3.      Process improvement teams greatly aid the activities of surfacing suggestions, generating innovations, and conducting experiments.  If there is no process improvement team, innovations tend to be the responsibility, and burden, of the innovator.  If a process improvement team exists and approves a suggestion, all the resources of the organization are made available to test and implement it.

4.      Given the different priorities of different academic administrators, faculty commitment to using process improvement methods is required in order for their use to continue in a department, school or university.

 

 

Achievements

 

            Despite skepticism among a few, there have been numerous successes.  Under the Dean's leadership the School formulated a mission statement, which we did not have before.  We created a three-year plan, which we did not have before.  We created a structure to implement the three-year plan.  That structure is the three committees -- education, research, and service -- since the improvement of education, research, and service is the way the three-year plan is organized.  There has also been a lot of program and curriculum innovation.  We used comparative data to develop a strategy to raise the School in national rankings, which we had not done before in a deliberate way.  

           

One sign that process improvement methods have been accepted is that faculty members have begun to use the committees to advance their own personal agendas.  This is just what we want.  The faculty is beginning to take ownership of the committees.  Change is now approached in a different way.  In the past faculty members would advocate their views in faculty meetings, hoping to persuade others.  Now process improvement teams analyze, brainstorm, strive for consensus, experiment, make recommendations, and follow through with implementation.  It is a more systematic approach to changing the processes within the School.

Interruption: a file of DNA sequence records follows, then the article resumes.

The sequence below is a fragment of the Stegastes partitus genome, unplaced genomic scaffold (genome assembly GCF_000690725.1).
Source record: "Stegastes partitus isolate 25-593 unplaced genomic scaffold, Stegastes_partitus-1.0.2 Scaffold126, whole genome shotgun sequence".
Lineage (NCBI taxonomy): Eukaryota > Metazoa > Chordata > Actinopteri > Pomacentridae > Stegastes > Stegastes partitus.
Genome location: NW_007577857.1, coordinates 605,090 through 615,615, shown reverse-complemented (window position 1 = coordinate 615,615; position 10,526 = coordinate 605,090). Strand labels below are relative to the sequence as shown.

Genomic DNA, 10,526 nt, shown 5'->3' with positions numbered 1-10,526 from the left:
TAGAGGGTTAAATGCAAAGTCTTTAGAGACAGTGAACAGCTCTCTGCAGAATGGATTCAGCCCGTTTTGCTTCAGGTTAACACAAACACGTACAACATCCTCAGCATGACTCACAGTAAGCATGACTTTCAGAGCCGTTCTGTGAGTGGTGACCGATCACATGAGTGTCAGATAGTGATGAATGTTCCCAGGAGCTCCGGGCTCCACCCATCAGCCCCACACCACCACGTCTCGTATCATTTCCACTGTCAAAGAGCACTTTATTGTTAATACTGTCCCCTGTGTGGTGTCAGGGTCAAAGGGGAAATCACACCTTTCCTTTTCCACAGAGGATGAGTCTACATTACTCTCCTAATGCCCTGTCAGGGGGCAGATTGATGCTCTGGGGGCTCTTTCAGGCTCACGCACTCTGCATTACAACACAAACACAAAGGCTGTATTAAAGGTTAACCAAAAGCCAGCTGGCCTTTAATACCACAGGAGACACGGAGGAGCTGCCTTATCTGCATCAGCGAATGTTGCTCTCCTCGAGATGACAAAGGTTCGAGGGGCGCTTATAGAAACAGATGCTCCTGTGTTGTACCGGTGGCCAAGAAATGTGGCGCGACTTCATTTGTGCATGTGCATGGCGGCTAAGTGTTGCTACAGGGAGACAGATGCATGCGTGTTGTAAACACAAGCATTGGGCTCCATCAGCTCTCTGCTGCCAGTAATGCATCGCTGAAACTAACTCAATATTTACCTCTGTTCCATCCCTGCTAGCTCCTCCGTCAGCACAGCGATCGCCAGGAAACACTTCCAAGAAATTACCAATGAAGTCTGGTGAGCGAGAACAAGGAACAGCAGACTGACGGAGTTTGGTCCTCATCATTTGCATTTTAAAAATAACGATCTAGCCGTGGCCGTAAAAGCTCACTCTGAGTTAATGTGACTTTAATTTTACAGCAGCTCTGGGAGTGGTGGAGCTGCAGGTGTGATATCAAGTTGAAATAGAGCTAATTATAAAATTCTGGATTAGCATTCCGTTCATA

Lately I have been urging the use of “quality improvement priority matrices” as a way of increasing data-driven decision-making (Umpleby and Naoumova, 2001; Umpleby and Melnychenko, 2001).  Simply presenting data can be an effective way to promote organizational change.  One way to transfer the practice of using “quality improvement priority matrices” from one university to another might be to have two student groups work together on a project via email.  Each student group would conduct a survey on their campus.  The students would work together via email to create the survey and process the data (Umpleby and Makeyenko, 1995).  If faculty members and students learn process improvement methods by improving their universities, it probably will not be long before they begin to use these methods with local businesses and government agencies.

 

 

REFERENCES

 

Umpleby, Stuart. “The Historical Context of Total Quality Management,” A keynote address prepared for the Western Regional Government Total Quality Management Conference, Los Angeles, CA, September 8-10, 1993.

 

Umpleby, Stuart and  Pavel Makeyenko. “International Cooperation in Teaching Management Courses: Using Email to Link Student Group Projects in Two Countries,” Research Program in Social and Organizational Learning, The George Washington University, October 25, 1995.

 

Umpleby, Stuart and Susan Goldberg. “A Quality Improvement Effort in a School of Management.” Eleventh Annual Business Research Forum, Washington Consortium of Schools of Business, April 20, 1996.

 

Umpleby, Stuart and Janine Clarke. “Three Years of a Quality Improvement Effort in a School of Management.” Twelfth Annual Business Research Forum, Washington Consortium of Schools of Business, Aril 26, 1997.

 

Umpleby, Stuart. “Establishing Customer Satisfaction as a Goal in Higher Education.” World Customer Service Congress, Tyson’s Corner, VA, October 29-31, 1997.

 

Umpleby, Stuart and  Irina Naoumova, “A Workshop on Quality Improvement Methods for 2000-2001 Visiting Scholars at GW,” Research Program in Social and Organizational Learning, The George Washington University, January 2001.

 

Umpleby, Stuart. “Systems Approaches to Management,” Research Program in Social and Organizational Learning, The George Washington University, January 2001.

 

Umpleby, Stuart and Oleksandr Melnychenko.  “Using a Quality Improvement Priority Matrix in a University Department.”  Research Program in Social and Organizational Learning, The George Washington University, Washington, DC, 2001.